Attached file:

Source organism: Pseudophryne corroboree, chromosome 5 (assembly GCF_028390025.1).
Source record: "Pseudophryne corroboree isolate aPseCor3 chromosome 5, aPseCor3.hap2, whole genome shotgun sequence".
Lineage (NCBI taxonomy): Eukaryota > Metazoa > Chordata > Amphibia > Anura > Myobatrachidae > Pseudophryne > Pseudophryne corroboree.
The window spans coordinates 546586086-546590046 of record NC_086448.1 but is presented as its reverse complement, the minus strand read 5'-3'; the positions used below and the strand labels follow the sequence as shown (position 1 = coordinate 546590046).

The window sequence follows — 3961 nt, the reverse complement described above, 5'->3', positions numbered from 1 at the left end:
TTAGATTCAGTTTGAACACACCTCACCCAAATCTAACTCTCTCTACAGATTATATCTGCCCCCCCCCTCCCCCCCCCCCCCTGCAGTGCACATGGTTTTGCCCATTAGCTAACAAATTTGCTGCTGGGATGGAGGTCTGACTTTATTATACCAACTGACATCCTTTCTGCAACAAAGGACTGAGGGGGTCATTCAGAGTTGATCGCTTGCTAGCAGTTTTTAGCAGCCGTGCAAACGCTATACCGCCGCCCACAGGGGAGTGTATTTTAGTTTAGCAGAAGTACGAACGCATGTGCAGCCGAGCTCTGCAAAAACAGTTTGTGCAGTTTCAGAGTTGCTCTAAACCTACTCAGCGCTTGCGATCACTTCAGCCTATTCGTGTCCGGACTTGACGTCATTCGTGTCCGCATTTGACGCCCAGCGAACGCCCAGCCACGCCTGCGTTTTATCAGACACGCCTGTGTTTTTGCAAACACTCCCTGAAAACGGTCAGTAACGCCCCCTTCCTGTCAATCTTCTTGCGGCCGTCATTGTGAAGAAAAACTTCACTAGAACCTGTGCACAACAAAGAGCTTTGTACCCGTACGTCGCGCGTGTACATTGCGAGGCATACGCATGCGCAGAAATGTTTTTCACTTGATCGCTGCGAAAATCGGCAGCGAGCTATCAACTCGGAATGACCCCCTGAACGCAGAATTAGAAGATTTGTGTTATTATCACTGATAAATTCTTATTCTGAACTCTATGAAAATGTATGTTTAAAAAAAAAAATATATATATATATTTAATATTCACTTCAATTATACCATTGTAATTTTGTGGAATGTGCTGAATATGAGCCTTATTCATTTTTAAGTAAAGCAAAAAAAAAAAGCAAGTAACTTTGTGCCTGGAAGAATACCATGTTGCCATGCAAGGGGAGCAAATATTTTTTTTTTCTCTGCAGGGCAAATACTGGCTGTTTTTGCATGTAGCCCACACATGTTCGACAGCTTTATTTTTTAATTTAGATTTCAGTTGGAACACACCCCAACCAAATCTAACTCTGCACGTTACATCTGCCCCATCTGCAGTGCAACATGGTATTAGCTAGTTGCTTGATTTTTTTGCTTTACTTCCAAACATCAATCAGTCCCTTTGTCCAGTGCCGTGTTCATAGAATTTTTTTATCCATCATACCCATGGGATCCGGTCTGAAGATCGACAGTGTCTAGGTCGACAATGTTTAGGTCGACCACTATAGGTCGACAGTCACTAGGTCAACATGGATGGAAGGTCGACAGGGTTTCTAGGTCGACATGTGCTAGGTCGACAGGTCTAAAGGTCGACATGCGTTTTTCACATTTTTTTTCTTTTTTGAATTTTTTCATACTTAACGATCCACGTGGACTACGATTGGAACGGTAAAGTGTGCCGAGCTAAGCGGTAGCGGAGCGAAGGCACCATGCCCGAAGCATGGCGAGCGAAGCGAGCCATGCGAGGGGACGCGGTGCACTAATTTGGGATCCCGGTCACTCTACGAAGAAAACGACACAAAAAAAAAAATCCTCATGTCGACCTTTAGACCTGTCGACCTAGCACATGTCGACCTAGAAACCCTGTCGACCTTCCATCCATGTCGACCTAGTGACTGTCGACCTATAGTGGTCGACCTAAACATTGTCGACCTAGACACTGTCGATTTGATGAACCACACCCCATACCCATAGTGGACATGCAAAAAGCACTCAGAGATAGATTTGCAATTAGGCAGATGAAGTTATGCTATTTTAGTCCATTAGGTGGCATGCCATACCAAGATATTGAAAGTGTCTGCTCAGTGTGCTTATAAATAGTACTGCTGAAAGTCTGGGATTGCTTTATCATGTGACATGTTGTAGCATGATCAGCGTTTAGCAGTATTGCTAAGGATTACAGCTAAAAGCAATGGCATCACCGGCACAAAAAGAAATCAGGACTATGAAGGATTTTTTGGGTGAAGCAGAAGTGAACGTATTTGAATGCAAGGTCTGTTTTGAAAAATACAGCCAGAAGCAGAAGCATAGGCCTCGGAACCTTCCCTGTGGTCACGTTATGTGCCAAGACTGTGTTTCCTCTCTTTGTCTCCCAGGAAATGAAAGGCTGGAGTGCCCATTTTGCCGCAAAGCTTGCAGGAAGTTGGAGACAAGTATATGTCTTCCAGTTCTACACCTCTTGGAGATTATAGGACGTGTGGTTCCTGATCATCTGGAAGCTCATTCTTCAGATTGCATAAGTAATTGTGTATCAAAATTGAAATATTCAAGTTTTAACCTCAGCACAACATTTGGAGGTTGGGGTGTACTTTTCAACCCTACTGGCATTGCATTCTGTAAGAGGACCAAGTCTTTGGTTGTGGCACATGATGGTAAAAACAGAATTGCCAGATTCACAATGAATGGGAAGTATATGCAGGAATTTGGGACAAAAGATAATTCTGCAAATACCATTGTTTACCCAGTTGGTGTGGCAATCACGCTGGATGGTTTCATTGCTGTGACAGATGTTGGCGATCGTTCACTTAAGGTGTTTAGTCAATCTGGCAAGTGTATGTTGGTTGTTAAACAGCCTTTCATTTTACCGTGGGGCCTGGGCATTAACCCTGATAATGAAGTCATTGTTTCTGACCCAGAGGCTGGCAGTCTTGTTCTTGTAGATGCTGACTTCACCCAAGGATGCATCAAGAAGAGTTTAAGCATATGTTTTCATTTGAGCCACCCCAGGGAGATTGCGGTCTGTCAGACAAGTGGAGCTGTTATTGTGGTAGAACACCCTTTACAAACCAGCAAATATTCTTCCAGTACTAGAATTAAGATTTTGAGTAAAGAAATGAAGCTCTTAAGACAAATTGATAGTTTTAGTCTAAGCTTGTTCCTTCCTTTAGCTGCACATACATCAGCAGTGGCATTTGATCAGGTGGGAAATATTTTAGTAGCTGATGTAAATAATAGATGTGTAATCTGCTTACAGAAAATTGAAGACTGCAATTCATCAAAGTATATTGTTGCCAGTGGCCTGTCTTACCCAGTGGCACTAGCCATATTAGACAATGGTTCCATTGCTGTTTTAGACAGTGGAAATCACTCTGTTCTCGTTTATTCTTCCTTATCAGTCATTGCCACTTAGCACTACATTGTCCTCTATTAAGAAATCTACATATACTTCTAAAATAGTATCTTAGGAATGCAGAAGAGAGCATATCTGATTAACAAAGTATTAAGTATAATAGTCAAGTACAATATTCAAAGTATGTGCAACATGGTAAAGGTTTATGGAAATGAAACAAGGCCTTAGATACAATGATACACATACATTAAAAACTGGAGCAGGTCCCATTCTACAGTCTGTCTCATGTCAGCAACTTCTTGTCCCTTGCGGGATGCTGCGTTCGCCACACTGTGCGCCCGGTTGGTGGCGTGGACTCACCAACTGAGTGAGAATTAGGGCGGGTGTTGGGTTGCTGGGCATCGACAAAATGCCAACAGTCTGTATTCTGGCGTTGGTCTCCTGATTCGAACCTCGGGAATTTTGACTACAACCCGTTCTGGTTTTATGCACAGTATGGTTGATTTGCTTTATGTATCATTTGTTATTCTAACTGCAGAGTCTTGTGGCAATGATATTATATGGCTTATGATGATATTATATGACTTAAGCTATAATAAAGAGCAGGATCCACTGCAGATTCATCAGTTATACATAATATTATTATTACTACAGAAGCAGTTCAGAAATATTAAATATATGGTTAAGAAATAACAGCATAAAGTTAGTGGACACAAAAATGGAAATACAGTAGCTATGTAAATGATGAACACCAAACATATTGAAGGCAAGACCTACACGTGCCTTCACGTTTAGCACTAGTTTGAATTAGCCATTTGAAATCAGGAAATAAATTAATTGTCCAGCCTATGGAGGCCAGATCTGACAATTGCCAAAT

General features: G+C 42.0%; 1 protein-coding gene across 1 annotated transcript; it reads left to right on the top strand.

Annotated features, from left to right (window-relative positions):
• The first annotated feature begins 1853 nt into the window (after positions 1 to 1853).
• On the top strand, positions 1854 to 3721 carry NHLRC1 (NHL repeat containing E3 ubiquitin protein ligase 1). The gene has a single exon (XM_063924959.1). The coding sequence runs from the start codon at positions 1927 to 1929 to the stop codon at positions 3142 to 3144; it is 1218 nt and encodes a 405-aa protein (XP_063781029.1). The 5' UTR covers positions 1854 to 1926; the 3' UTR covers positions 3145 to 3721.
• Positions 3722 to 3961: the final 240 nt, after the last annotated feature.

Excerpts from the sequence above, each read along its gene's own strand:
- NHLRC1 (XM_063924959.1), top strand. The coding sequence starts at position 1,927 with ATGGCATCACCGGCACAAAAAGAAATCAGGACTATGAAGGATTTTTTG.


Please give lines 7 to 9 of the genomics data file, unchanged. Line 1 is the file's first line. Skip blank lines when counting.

General features: G+C 42.0%; 1 protein-coding gene across 1 annotated transcript; it reads left to right on the top strand.

Annotated features, from left to right (window-relative positions):
• The first annotated feature begins 1853 nt into the window (after positions 1 to 1853).